Pazar, Eylül 16, 2007

Joseph Cornell's "Rose Hobart" (1936)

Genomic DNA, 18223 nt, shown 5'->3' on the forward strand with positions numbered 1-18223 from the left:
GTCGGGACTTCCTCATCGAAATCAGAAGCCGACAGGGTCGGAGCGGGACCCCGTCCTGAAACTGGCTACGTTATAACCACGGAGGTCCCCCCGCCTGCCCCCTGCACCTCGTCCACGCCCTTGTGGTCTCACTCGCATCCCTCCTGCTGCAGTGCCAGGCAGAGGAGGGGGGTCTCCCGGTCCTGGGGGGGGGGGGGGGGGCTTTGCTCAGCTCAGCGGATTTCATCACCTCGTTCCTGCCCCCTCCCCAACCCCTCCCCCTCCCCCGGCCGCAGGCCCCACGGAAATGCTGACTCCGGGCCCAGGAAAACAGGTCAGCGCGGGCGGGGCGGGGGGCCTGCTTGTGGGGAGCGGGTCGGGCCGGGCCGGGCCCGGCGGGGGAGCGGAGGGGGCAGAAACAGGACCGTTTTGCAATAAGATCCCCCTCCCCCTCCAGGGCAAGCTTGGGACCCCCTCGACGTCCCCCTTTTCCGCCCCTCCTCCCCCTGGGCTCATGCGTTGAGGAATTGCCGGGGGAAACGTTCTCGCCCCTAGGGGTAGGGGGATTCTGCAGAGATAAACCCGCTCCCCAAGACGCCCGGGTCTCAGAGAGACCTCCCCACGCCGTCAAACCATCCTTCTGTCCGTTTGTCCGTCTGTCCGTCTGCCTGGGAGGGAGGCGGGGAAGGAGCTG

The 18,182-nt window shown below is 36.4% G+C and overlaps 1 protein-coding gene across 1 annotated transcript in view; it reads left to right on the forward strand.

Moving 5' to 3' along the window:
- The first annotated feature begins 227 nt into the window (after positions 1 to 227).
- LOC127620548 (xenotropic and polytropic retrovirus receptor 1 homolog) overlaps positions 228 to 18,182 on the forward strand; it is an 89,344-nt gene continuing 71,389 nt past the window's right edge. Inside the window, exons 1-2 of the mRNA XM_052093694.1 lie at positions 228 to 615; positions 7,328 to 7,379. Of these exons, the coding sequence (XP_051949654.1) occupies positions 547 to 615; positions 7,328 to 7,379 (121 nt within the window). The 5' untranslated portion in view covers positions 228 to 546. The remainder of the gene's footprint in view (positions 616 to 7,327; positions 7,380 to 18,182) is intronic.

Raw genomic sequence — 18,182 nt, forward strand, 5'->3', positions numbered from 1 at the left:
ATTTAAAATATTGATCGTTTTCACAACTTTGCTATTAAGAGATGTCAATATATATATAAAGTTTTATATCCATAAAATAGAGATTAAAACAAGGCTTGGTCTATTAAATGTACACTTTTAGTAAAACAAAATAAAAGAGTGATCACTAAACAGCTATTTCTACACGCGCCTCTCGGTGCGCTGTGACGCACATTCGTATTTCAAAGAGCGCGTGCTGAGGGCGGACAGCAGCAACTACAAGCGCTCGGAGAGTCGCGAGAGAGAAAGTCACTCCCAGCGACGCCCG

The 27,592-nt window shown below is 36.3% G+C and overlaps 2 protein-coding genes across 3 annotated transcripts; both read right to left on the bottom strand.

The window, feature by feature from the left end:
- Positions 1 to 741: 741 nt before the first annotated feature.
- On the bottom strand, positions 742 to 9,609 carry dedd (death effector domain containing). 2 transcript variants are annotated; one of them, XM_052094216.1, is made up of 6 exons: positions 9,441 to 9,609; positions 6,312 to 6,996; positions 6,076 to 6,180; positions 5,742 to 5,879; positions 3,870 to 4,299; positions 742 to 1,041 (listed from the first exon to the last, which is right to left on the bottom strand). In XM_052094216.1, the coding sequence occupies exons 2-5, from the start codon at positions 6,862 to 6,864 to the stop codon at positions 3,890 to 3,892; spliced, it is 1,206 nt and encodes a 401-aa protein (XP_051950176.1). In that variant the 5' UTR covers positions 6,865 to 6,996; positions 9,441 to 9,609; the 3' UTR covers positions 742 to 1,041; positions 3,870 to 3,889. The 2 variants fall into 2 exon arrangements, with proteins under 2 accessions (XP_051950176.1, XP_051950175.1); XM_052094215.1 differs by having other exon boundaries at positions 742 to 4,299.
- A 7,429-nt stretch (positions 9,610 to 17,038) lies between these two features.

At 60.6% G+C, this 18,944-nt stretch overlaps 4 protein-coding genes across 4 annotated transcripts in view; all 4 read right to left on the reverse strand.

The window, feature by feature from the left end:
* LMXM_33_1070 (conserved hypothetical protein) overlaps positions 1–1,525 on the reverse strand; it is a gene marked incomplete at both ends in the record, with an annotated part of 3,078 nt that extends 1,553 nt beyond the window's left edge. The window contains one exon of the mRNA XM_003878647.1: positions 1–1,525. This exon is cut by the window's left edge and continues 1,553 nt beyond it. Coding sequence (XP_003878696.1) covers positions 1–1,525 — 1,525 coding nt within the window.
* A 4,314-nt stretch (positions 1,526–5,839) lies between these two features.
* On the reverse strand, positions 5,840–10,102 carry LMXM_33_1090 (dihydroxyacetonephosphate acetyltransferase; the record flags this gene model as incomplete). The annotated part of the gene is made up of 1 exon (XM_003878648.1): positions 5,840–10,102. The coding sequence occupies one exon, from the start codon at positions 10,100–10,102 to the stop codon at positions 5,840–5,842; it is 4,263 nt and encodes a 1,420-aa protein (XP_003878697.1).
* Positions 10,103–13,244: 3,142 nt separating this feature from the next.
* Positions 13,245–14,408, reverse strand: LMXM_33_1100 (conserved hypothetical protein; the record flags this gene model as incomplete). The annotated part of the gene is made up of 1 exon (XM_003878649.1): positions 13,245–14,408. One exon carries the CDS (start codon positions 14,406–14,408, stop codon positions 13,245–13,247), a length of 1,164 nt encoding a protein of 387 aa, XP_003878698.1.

Joseph Cornell has edited together a version of the film East of Borneo into an alternate reality, in which every shot consists of actress Rose Hobart or contains her gaze--looking at the water as it explodes into ripples, or at a volcano erupting. All other shots have been excised, imperfectly; one can imagine Cornell on his knees with the film spooled around him in knots, while he hastily clips away with scissors. The resulting product is then given a soundtrack of Nestor Amaral's record "Holiday in Brazil." It's suitably exotic, and sometimes fits the rhythm of the editing or the movements of Hobart. Several shots are repeated, so that we frequently find Hobart resuming a wary pose or retreating into a favorite dress. It's a strange reverie, and remarkable that it was made in 1936. The film is 17 minutes.

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